And the utility question leads me here: “If I do what Dar dislikes and do what she shuts herself down over, am I accomplishing my goal of communicating and resolving our issue?” If the answer is “no,” (and of course it will be) then I need to ask myself, “Am I engaging in behaviour I know doesn’t work in order to anger, punish or to attempt to hurt Dar?”
In other words, when I do things I know do not work, I need to own that my goal is not resolution.
My goal is to hurt my partner.
In the case of the mom in the above story, I suspect her “real” goal was “I’ve been hurt and disappointed by your behaviour, and I’m going to extract my pound of flesh by hurting you back.”
Now, it’s a continual theme here that no one can hurt us with their words; we hurt ourselves.
So, one could argue that as the mom acted cruelly, and the daughter could have chosen not to hurt herself over it. This is so.
However, my inquiry is this,
“Why is the mother lying to herself, and to her daughter, by saying she is trying to “help” her daughter, when the “truth” is she’s actually trying to punish and break her daughter?”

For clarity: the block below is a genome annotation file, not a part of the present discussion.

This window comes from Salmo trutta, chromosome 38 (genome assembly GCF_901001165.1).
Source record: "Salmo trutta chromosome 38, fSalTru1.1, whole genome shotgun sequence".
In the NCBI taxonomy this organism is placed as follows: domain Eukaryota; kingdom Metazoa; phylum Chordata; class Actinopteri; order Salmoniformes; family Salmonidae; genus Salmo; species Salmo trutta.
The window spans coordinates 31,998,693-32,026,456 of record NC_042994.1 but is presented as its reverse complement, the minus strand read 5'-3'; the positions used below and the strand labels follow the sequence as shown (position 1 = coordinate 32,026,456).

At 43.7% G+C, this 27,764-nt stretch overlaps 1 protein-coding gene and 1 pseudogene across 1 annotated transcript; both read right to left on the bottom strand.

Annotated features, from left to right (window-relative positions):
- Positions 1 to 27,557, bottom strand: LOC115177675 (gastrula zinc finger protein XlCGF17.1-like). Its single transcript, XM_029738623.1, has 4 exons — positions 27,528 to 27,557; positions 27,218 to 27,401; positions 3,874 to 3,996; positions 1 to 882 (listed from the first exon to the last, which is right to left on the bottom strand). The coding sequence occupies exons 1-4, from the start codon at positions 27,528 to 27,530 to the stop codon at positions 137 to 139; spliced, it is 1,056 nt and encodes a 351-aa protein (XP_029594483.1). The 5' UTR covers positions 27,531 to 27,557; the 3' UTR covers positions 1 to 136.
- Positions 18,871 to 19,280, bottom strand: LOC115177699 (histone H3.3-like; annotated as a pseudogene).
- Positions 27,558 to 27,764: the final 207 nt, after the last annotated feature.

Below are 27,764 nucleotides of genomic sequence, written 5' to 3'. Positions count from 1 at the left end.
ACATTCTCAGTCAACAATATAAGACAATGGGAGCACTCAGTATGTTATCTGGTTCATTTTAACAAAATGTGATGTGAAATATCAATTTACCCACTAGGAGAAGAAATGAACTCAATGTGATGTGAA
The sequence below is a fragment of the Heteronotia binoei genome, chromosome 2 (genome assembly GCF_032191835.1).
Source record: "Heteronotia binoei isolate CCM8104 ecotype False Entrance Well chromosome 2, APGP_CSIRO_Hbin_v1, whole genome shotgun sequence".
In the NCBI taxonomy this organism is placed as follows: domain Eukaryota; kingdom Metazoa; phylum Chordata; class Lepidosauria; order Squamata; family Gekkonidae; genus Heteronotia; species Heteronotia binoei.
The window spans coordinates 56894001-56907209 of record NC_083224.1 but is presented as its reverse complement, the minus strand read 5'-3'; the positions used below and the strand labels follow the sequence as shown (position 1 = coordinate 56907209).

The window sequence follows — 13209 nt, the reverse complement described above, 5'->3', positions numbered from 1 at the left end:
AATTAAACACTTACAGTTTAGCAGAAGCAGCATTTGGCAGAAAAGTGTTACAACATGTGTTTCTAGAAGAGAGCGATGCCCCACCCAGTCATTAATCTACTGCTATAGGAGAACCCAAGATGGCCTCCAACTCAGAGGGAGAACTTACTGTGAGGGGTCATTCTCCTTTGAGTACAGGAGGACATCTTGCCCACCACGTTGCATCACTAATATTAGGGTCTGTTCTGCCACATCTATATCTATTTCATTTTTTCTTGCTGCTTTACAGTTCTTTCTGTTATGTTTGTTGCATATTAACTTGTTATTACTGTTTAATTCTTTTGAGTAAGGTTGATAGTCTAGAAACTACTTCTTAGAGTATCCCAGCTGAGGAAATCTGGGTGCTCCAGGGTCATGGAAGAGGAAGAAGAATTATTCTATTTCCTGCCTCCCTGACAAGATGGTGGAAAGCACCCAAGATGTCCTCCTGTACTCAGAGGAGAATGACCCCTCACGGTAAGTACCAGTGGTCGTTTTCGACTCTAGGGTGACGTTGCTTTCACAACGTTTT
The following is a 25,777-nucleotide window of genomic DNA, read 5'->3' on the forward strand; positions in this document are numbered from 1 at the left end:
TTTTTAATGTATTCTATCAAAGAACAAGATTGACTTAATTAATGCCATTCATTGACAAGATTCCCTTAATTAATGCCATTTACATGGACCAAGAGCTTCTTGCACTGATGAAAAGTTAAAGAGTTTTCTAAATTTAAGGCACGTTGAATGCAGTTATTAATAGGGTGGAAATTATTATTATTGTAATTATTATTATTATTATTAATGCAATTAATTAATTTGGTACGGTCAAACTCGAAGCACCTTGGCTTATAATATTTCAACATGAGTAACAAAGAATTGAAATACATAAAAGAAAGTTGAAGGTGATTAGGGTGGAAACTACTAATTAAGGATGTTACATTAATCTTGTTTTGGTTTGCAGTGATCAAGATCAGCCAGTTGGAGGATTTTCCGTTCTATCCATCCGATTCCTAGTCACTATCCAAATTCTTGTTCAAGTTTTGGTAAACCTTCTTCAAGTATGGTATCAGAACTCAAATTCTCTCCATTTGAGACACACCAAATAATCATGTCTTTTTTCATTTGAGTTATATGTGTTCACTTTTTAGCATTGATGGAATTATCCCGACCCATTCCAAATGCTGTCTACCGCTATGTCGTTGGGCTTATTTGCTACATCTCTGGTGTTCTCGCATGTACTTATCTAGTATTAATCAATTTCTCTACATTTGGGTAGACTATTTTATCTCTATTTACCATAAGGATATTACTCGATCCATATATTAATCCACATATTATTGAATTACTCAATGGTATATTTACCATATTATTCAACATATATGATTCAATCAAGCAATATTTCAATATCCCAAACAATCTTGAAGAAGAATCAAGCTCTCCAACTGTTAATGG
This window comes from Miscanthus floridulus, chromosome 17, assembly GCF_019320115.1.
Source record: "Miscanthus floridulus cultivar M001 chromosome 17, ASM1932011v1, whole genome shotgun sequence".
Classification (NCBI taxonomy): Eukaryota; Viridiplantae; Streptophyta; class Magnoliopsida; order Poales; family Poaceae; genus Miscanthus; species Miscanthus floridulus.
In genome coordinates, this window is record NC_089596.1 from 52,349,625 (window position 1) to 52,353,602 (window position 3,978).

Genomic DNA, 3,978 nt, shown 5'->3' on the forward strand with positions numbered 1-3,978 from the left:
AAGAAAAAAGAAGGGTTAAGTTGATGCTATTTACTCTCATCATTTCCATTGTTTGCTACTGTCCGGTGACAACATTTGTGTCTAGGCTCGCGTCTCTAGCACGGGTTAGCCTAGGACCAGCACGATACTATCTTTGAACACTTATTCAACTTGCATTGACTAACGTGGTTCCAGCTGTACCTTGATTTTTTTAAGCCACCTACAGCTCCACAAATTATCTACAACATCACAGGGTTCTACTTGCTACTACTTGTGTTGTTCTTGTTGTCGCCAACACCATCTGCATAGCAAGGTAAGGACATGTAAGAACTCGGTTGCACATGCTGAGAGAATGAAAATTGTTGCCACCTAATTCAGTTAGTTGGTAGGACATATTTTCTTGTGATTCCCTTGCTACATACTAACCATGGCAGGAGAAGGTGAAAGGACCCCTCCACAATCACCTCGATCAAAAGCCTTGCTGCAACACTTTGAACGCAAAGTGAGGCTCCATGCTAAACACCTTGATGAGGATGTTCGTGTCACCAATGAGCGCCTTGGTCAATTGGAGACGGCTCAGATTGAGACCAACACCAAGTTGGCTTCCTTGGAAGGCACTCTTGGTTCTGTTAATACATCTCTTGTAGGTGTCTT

Yes, the daughter can look after herself. But this does not excuse the mother from total responsibility for her own behaviour. The mother needs to get over herself and own what’s up. If her goal is to punish and break, she needs to stop pretending it’s for the daughter’s good.
Civility is all about respecting the person one is engaged with. It can be as simple as please and thank you. It can be as simple as choosing to avoid communication and behaviour ploys that are meant to be hurtful. It can be a simple as remembering that the person I am about to skewer is a person I profess to love.
Ever again, whole living has to do with utility. Whole life has to do with discipline. Whole life is about total honesty. And primarily, whole living has to do with elegantly reaching a resolution.
Relationships are neither wars nor skirmishes. Stop being uncivil.